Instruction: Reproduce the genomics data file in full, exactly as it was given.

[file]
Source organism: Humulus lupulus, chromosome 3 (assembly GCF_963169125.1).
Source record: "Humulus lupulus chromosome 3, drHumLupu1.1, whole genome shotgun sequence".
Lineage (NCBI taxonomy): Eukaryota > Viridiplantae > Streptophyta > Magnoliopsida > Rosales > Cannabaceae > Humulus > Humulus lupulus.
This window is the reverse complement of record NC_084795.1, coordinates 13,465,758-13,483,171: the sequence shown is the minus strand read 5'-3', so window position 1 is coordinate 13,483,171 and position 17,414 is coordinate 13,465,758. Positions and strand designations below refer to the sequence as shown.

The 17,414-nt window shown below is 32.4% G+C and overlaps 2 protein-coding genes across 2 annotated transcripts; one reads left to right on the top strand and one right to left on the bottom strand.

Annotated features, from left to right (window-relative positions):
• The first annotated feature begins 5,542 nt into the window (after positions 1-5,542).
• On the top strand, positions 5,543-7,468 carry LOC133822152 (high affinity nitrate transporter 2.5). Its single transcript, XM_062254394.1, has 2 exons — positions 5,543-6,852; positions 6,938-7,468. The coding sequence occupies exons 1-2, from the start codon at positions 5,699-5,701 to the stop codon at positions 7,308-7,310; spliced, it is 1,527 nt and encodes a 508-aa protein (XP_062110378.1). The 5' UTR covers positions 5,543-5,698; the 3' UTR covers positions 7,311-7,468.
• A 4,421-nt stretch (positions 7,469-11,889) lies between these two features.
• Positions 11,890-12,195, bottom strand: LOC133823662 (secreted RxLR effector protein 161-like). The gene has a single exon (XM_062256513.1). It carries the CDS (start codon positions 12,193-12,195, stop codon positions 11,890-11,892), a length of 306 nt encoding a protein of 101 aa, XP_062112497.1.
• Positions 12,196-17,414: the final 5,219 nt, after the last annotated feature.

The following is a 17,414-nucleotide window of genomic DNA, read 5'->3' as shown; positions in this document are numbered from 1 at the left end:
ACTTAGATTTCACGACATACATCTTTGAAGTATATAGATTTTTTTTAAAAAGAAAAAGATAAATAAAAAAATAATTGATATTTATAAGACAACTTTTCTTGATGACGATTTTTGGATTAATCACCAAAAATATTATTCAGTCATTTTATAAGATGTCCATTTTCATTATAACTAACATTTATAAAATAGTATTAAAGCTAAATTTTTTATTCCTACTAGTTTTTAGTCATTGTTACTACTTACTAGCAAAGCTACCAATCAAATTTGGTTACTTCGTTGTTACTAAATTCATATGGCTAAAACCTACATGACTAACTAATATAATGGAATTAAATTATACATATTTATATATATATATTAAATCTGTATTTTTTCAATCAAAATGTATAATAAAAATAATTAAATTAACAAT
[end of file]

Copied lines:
Source organism: Humulus lupulus, chromosome 3 (assembly GCF_963169125.1).
Source record: "Humulus lupulus chromosome 3, drHumLupu1.1, whole genome shotgun sequence".
Lineage (NCBI taxonomy): Eukaryota > Viridiplantae > Streptophyta > Magnoliopsida > Rosales > Cannabaceae > Humulus > Humulus lupulus.
This window is the reverse complement of record NC_084795.1, coordinates 13,465,758-13,483,171: the sequence shown is the minus strand read 5'-3', so window position 1 is coordinate 13,483,171 and position 17,414 is coordinate 13,465,758. Positions and strand designations below refer to the sequence as shown.

The 17,414-nt window shown below is 32.4% G+C and overlaps 2 protein-coding genes across 2 annotated transcripts; one reads left to right on the top strand and one right to left on the bottom strand.

Annotated features, from left to right (window-relative positions):
• The first annotated feature begins 5,542 nt into the window (after positions 1-5,542).
• On the top strand, positions 5,543-7,468 carry LOC133822152 (high affinity nitrate transporter 2.5). Its single transcript, XM_062254394.1, has 2 exons — positions 5,543-6,852; positions 6,938-7,468. The coding sequence occupies exons 1-2, from the start codon at positions 5,699-5,701 to the stop codon at positions 7,308-7,310; spliced, it is 1,527 nt and encodes a 508-aa protein (XP_062110378.1). The 5' UTR covers positions 5,543-5,698; the 3' UTR covers positions 7,311-7,468.
• A 4,421-nt stretch (positions 7,469-11,889) lies between these two features.
• Positions 11,890-12,195, bottom strand: LOC133823662 (secreted RxLR effector protein 161-like). The gene has a single exon (XM_062256513.1). It carries the CDS (start codon positions 12,193-12,195, stop codon positions 11,890-11,892), a length of 306 nt encoding a protein of 101 aa, XP_062112497.1.
• Positions 12,196-17,414: the final 5,219 nt, after the last annotated feature.

The following is a 17,414-nucleotide window of genomic DNA, read 5'->3' as shown; positions in this document are numbered from 1 at the left end:
ACTTAGATTTCACGACATACATCTTTGAAGTATATAGATTTTTTTTAAAAAGAAAAAGATAAATAAAAAAATAATTGATATTTATAAGACAACTTTTCTTGATGACGATTTTTGGATTAATCACCAAAAATATTATTCAGTCATTTTATAAGATGTCCATTTTCATTATAACTAACATTTATAAAATAGTATTAAAGCTAAATTTTTTATTCCTACTAGTTTTTAGTCATTGTTACTACTTACTAGCAAAGCTACCAATCAAATTTGGTTACTTCGTTGTTACTAAATTCATATGGCTAAAACCTACATGACTAACTAATATAATGGAATTAAATTATACATATTTATATATATATATTAAATCTGTATTTTTTCAATCAAAATGTATAATAAAAATAATTAAATTAACAAT